The American Political Science Association has awarded its Lynton Keith Caldwell Prize to Western Washington University associate professor of environmental studies Troy Abel for his book, “Coming Clean: Information Disclosure and Environmental Performance,” co-written with Michael Kraft of the University of Wisconsin at Green Bay and Mark Stephan of the Washington State University at Vancouver.
The award is given to the best book on environmental politics and policy published in the last three years, and is named after the extremely influential political scientist and Indiana University professor who was the principal architect of the 1969 National Environmental Policy Act.
“Coming Clean” examines the ways in which information disclosure, as a policy tool, influences corporate environmental performance and evaluates the effectiveness of the Environmental Protection Agency’s Toxic Release Inventory program that requires manufacturers to regularly disclose this type of information.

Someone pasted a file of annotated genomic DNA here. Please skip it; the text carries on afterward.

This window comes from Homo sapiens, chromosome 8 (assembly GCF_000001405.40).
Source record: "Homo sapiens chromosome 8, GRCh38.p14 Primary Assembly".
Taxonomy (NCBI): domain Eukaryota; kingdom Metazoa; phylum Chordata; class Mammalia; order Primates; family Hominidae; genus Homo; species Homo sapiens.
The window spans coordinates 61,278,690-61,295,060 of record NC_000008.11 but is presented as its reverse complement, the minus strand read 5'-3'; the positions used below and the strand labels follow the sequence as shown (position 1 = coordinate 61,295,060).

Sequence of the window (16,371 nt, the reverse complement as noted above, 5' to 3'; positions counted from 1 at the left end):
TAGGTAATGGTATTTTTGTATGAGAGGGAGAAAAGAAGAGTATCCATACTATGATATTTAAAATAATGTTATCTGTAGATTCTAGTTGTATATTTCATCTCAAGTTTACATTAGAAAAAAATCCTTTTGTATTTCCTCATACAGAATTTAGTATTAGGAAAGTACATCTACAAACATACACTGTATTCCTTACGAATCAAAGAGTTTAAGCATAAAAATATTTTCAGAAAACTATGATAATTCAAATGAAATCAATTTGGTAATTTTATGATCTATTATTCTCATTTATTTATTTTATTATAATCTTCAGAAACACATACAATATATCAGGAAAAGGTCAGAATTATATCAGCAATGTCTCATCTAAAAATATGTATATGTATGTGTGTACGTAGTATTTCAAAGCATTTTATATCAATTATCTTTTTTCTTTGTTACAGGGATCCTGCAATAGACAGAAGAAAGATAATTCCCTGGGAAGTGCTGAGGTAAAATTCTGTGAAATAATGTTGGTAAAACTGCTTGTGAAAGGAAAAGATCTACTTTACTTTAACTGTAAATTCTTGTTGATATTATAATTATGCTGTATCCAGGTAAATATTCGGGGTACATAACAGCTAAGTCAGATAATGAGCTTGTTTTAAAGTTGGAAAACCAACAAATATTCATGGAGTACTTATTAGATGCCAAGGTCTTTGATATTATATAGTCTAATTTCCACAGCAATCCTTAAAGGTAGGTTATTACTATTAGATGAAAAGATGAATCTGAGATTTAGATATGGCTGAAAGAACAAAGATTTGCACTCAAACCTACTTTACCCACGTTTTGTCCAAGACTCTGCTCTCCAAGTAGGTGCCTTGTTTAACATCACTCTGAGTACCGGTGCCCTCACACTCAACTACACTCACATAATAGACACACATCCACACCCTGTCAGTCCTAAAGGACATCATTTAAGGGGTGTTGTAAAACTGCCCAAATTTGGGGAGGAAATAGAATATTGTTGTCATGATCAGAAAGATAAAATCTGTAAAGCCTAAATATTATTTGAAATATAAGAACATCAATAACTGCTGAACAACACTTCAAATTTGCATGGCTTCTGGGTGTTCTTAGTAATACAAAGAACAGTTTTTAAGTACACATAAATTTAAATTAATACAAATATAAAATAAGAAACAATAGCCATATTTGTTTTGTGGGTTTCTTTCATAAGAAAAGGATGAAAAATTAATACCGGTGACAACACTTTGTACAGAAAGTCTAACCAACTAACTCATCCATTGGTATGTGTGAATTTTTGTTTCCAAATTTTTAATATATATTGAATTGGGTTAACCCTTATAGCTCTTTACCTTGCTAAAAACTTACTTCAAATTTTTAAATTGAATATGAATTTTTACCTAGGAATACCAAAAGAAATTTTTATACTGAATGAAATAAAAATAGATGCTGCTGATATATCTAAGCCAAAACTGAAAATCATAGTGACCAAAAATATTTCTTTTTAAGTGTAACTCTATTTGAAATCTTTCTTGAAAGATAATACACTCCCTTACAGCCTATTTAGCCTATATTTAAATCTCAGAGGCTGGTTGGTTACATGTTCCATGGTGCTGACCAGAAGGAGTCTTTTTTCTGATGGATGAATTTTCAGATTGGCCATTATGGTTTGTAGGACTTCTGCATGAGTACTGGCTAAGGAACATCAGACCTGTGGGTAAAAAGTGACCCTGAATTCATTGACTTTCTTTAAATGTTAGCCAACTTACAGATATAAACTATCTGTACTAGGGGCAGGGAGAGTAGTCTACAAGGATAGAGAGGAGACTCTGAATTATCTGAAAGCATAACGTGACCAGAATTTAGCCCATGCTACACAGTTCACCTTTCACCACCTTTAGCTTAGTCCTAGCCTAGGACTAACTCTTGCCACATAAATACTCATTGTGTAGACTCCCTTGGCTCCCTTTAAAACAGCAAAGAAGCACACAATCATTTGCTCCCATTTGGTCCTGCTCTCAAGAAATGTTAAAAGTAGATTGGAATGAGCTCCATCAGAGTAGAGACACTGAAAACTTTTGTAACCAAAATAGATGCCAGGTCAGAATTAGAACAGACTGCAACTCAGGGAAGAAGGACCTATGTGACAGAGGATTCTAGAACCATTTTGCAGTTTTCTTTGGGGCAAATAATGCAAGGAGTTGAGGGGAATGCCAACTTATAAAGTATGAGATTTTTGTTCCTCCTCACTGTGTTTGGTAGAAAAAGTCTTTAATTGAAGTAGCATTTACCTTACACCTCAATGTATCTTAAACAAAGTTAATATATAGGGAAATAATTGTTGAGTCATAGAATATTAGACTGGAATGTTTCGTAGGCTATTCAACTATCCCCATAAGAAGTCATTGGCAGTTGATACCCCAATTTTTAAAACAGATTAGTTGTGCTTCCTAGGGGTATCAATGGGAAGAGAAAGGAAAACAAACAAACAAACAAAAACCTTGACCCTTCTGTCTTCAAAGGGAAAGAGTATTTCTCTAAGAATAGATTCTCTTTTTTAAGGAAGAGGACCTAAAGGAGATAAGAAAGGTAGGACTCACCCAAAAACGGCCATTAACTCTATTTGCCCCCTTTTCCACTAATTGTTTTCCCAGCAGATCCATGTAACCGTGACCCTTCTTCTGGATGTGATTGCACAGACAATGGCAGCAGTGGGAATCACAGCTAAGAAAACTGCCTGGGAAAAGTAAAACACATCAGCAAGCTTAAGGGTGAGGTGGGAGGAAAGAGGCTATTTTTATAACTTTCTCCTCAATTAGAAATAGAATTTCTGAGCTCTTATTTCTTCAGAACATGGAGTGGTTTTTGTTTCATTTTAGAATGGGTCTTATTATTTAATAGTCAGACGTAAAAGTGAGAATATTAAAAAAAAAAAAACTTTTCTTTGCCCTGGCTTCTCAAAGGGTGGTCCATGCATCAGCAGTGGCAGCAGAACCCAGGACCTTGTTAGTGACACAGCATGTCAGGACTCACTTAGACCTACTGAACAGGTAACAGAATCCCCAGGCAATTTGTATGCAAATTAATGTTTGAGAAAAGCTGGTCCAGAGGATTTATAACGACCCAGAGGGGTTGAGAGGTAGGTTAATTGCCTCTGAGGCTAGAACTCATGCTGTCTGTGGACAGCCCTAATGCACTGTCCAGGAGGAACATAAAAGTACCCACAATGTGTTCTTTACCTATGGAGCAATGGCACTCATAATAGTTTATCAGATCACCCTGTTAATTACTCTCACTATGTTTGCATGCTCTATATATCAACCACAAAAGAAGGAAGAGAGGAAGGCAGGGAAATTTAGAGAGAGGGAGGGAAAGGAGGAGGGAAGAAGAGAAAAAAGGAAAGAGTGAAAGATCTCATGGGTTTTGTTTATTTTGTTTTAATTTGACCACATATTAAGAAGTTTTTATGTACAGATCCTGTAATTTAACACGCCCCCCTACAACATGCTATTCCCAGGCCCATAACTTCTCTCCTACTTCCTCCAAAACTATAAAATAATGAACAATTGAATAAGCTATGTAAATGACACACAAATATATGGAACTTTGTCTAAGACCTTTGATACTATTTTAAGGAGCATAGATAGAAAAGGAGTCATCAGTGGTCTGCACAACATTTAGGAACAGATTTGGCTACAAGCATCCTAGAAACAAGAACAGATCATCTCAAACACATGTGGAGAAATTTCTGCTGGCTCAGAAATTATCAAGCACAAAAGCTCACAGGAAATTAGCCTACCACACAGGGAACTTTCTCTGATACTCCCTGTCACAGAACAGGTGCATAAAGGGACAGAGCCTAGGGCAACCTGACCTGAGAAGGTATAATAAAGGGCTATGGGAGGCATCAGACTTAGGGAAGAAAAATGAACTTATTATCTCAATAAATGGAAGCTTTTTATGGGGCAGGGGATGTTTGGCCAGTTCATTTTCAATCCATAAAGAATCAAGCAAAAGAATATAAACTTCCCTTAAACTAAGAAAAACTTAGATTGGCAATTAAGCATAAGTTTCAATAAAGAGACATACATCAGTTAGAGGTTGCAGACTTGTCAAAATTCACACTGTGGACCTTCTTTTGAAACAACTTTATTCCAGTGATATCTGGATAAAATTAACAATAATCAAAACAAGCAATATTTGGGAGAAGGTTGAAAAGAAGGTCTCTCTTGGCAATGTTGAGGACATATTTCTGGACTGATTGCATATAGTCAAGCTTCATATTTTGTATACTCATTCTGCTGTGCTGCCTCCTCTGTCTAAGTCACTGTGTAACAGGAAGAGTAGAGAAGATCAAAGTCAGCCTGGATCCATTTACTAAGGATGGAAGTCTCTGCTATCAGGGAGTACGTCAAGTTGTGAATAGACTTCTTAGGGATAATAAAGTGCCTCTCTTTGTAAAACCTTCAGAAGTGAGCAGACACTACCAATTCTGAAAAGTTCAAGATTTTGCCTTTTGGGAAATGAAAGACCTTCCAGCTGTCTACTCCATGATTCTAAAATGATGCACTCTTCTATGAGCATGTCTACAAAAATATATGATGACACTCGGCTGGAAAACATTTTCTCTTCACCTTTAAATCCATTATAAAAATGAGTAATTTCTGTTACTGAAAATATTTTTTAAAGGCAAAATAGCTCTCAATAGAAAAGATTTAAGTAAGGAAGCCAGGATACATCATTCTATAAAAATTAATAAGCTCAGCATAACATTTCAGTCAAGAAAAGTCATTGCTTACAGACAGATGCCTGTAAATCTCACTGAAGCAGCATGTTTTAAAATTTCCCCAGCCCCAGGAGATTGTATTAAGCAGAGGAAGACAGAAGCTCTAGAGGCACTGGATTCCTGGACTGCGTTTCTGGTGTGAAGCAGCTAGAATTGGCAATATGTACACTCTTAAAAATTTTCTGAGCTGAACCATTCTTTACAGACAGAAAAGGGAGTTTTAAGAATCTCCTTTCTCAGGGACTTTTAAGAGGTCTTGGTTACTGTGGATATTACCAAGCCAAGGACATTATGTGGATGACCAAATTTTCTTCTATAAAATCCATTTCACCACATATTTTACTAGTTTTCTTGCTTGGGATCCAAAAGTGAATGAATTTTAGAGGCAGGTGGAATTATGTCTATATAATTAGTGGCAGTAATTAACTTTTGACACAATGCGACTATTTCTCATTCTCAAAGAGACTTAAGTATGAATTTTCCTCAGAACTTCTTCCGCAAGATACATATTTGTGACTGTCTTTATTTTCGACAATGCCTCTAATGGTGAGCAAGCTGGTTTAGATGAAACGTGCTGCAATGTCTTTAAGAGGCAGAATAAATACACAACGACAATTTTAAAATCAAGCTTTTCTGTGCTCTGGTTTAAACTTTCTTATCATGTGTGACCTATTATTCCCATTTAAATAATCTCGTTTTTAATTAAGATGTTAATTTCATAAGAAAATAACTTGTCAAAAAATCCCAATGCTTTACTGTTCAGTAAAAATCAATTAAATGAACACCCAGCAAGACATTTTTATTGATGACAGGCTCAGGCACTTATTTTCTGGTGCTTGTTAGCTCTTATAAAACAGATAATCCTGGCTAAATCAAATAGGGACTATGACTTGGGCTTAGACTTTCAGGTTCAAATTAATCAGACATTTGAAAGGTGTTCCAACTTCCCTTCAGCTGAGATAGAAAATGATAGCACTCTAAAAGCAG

According to Abel, who teaches within WWU’s Huxley College of the Environment, “Our research moves beyond the polarized debates over more or less regulation and shows how information disclosure can be designed to recognize environmental performance leaders while also pressuring those trailing in the race to achieve a more sustainable economy.”
The committee reviewing the books in this category commended Abel and his co-authors for a “strong piece of theoretically informed social science research that has important implications for environmental policy.”
For more information, contact Abel at 360-650-3520.